Brother John was taking a “computer” course in school that semester.  I put that in quotes because what we think of as a computer today is far from what this was. He brought home a portable teletype machine that hooked up to the house phone via a Modem.  A modem is a MOdulator DEModulator device that looked like a cradle for your house phone.  You would call the number to a local computer science “lab”, in this case the local junior college (the high school was allowed to access), and when you heard the other end answer with a tone, you slotted the house phone receiver into the Modem.  The modem would then issue weird tones and beeps that the remote computer would respond to with its tones and beeps until the teletype machine and the remote computer completed a “handshake” connection and you were “online”. If you’ve ever heard a fax machine its the same principle only a fax machine has the modem built into it.  Once online, you could ask the computer to do simple things like add two numbers, or any complex math equation for that matter, and it would respond with the answer.  You typed your request and waited for the teletype to type out the answer.  My brother brought the “computer” home that week to play a “game” that was on the college computer. 

The teletype machine was nothing more than a smart typewriter.  There was no Graphical User Interface (GUI) and monitor, there was no “mouse”.  A game on this machine was played with words and it was usually a treasure hunt type game similar to Dungeons and Dragons.  Games were usually called Quest or Adventure.  This was the pre-cursor to graphical games like The Legend of Zelda.  In the game you would tell your character to walk, open doors, pick up objects and fight monsters and dragons via the words you would type.  I can remember typing “pick up potion” and the teletype responding with “you add potion to your pack”.  I learned that the game was a “program” that had been created by a college student. I thought it was the coolest thing ever and I wanted in on this.    

So, I told my parents I wanted to come home from Mississippi and attend the local junior college.  They agreed and I came home to Texas and enrolled in the Central Texas College and changed my major to Computer Science.  There were other reasons for wanting to come home, but computer science was in the top four.  Top four reasons to return to Texas –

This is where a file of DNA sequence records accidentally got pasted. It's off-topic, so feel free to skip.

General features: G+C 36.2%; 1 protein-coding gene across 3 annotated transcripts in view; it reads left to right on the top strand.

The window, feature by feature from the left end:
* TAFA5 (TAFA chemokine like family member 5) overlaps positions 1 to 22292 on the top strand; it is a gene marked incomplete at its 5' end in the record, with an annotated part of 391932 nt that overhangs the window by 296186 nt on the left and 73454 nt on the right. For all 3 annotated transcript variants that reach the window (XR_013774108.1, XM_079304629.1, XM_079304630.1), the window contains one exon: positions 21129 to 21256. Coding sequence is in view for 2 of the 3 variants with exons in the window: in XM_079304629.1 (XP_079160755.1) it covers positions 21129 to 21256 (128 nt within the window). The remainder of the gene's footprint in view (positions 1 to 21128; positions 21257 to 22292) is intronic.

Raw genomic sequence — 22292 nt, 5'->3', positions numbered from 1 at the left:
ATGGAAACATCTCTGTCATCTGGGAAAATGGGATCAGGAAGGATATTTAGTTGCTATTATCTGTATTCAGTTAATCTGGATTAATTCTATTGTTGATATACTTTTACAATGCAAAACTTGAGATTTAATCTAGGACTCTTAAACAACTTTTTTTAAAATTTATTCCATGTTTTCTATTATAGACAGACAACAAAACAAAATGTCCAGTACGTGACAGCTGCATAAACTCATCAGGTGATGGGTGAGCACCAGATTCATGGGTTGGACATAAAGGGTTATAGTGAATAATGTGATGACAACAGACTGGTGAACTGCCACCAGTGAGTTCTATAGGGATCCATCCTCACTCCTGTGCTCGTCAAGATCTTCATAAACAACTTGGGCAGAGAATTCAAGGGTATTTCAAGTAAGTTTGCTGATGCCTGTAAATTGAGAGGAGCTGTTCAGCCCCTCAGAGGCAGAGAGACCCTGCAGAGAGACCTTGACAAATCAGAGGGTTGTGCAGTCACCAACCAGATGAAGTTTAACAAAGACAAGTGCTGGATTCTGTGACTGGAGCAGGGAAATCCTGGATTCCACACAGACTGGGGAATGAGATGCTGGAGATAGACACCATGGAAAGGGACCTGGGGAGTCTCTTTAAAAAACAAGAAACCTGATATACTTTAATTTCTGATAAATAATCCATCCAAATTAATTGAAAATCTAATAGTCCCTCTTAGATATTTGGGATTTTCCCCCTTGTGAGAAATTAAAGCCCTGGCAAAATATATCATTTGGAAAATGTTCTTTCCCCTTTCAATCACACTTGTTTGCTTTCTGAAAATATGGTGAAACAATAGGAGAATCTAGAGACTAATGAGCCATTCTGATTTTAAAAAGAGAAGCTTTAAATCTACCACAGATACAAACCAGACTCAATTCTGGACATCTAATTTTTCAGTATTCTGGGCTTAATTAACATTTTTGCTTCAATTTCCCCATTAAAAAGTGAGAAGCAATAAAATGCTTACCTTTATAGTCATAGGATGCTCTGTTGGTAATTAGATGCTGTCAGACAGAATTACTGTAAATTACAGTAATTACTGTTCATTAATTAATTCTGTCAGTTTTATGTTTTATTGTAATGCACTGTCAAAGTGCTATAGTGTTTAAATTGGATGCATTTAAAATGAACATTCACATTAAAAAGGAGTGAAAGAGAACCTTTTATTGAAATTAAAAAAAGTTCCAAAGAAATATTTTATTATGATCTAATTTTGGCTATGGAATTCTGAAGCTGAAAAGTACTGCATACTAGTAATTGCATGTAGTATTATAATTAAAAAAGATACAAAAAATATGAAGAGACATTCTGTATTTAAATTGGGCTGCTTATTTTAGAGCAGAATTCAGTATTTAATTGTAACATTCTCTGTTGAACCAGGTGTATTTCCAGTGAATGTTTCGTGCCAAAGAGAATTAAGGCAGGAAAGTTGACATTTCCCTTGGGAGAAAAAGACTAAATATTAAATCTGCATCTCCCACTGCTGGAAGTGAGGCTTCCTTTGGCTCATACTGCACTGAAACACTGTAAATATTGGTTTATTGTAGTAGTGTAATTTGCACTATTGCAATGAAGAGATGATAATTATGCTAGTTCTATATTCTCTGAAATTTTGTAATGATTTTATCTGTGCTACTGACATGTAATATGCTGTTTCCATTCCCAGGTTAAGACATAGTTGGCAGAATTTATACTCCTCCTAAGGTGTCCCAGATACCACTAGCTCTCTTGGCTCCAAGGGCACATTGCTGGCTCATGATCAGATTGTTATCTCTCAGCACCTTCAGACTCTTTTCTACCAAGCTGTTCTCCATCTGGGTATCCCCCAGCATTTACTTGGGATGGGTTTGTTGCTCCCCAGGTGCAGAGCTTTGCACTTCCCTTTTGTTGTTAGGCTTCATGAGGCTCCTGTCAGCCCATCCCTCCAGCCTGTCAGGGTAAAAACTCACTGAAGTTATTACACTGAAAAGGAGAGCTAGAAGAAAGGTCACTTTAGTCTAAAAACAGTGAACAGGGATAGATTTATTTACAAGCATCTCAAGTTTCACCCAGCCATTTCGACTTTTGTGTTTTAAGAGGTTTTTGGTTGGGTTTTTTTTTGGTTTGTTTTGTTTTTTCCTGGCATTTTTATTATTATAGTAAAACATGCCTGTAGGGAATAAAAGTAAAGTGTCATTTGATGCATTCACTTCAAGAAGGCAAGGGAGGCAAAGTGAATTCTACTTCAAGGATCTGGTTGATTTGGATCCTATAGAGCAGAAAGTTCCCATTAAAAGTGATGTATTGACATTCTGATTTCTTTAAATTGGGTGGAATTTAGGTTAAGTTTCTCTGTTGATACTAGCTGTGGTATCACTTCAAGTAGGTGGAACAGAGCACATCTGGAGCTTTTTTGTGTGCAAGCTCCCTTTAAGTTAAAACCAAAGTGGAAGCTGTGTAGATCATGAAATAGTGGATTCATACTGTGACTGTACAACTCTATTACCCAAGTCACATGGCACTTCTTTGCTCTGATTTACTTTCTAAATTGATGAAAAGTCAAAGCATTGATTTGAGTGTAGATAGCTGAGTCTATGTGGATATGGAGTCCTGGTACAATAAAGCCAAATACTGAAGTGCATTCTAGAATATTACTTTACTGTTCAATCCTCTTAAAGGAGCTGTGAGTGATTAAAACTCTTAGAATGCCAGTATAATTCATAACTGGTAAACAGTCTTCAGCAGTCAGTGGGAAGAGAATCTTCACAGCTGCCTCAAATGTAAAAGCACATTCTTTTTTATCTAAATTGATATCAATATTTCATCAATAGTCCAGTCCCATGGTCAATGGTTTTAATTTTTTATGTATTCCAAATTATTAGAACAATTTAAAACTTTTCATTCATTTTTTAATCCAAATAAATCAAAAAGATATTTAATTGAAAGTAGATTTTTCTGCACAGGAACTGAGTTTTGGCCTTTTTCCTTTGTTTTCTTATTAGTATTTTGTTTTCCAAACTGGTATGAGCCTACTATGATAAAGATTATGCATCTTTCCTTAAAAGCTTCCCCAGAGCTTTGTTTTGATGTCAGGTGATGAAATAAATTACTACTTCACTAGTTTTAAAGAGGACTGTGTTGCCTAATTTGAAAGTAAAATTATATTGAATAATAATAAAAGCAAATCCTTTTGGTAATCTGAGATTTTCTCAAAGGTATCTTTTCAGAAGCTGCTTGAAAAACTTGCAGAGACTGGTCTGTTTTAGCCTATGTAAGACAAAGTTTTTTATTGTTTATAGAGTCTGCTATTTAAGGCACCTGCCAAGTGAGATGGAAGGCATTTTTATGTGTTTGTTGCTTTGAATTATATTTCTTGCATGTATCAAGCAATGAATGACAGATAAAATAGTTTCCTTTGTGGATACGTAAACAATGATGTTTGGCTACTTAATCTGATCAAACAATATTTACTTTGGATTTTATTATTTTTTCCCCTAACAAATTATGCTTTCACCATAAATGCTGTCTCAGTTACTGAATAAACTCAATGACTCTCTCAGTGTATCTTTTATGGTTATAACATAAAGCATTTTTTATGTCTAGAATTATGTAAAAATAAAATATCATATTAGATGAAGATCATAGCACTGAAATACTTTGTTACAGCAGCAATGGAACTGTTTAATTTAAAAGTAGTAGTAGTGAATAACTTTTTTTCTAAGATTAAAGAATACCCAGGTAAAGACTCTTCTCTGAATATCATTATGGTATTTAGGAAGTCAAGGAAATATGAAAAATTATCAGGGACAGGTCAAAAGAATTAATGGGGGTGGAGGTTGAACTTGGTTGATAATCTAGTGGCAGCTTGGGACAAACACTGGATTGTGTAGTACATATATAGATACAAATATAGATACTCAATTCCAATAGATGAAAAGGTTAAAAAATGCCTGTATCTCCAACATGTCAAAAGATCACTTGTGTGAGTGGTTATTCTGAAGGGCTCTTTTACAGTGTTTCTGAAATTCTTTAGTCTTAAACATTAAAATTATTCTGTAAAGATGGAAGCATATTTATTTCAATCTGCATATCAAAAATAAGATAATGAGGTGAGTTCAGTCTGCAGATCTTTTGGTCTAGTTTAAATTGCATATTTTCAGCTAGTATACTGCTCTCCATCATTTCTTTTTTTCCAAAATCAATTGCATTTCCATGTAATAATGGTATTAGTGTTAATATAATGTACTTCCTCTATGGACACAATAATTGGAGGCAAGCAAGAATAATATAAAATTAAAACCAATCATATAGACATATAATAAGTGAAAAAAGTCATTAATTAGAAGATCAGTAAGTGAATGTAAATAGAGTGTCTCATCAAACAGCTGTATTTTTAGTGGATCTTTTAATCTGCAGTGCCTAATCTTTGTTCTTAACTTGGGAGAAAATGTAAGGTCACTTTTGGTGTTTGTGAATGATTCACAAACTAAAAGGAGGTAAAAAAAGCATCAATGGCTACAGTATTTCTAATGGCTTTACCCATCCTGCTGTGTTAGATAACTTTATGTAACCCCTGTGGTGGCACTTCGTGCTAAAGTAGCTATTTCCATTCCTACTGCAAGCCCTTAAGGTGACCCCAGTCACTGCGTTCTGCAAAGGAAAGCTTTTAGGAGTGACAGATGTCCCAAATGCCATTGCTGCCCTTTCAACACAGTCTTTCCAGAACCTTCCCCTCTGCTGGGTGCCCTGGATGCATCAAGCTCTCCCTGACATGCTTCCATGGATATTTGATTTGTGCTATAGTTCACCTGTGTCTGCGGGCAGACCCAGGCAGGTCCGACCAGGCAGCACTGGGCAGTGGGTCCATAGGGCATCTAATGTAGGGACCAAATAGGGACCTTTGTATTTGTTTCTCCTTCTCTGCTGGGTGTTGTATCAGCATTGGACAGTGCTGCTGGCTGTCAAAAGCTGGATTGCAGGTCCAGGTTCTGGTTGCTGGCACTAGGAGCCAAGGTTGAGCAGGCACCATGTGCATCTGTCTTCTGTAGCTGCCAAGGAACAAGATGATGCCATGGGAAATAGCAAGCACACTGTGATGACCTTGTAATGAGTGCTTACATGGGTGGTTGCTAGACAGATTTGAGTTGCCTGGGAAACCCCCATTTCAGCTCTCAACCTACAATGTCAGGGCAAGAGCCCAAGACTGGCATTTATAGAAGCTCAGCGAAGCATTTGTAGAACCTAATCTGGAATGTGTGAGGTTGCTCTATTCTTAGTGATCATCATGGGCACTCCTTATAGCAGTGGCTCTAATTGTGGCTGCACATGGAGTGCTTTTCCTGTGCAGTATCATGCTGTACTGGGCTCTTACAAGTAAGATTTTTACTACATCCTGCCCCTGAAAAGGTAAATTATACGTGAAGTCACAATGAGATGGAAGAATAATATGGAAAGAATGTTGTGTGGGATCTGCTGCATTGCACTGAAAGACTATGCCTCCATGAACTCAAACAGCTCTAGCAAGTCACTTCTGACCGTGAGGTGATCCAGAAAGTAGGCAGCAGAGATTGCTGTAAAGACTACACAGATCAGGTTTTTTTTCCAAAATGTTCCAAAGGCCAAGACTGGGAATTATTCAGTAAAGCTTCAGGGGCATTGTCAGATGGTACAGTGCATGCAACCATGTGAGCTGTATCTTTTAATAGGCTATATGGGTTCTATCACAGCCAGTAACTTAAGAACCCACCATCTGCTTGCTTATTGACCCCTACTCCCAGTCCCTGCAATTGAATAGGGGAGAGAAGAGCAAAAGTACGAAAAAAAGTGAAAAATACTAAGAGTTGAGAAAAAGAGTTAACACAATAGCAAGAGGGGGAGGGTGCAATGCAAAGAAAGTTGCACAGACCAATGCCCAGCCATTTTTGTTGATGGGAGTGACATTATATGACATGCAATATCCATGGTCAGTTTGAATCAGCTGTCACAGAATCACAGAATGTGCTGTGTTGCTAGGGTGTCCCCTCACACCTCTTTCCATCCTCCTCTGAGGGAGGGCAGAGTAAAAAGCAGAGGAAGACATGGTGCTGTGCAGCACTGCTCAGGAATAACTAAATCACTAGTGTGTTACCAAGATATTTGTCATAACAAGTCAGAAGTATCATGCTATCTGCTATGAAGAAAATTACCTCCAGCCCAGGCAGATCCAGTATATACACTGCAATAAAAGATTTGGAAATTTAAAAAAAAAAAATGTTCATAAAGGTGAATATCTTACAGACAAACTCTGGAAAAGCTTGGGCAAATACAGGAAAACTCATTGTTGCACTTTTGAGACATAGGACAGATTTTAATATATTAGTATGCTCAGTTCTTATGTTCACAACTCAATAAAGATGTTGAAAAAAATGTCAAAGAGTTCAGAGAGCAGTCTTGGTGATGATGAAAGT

1. I was extremely homesick
2. During the Thanksgiving break I hooked up with the red headed girl that lived across the cul-de-sac from us on Fort Hood.  She is now my wife.
3. My friends from high school had not gone off to college and were starting a band (Second Chance) and they wanted me to play in it.
4. I wanted to get into computer science

I received an associate degree in computer science and eventually made it back to the University of Southern Mississippi and completed a Bachelor of Science in Computer Science with a minor in Electrical Engineering. 

And the rest is a whole other phase of life.

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2023 Resolution Review – is there a prize for completion?

We are 4 months into the year, 1/3 of the way on this 2023 journey, and it’s time for a 2023 Resolution Review. It’s that time of the year where I review what nonsense I came up with in January to try and fulfill, improve and better my life.  Vegas odds are usually 100 to 1 that I complete one of my resolutions, and the odds just get higher with the number of resolutions expected to complete.  Odds are better I’d get hit by a meteor before I complete all five New Year’s Resolutions.  If I ever do complete 5 out of 5, beware, the Apocalypse is upon us.  The Anti-Christ is born, an alien invasion is imminent.

So here we go.

Resolution #1 – I’m going to journal this year

Yes, I am journaling, if not every day, at least every other day. I have not gone more than 2 days without journaling.  So, there you go.  One out of five in progress.  Can I keep it up?  I think so.  It’s been somewhat therapeutic to journal activities, thoughts, and bitches.  I am conscious that one day someone will read my journal when I’m gone, but I don’t care.  I’m laying it all out there.

Resolution #2 – I need to slow down and don’t give a fuck

This one is hard.  My personality is all about worry and anxiety, whether it’s work or personal.  I worry I’m not doing a good enough job and they could walk me out, which then triggers worries about money because I still have adult children that rely on some amount of monetary support from me, including health benefits for my youngest son.  I still am impatient when I drive to and from work.  Too many slow fuckers in the fast lane!  So, not succeeding at this resolution.

Resolution #3 – I gotta lose weight

This one… this one was not happening until I met with an orthopedic surgeon for my messed up, no cartilage hip, and he said I needed to lose weight so we can have a successful operation.  So here we are 3 weeks later and I’m still on a low carb, low sugar diet and I am seeing weight loss results, slowly.  At my current rate, the surgery will be in September.

Resolution #4 – I need to write (complete) a book or comic book

This one is in progress but suffers from laziness.  I’ll have spurts of creativity where I’m outlining scenes, I’m writing descriptive paragraphs, I’m fleshing out characters, I’m using Scrivener and collecting my data. But spurts don’t write books.   I’ve got two book ideas I’m working on.  One is an action/Sci Fi idea and the other is a Memoir from a two-year period in my life when I was running my own business.  So, I’m going to set the status of this resolution as In Progress with a goal to have a draft of one of those ideas by the end of the year.  Perhaps NaNoWriMo will be the launching pad for getting a draft written.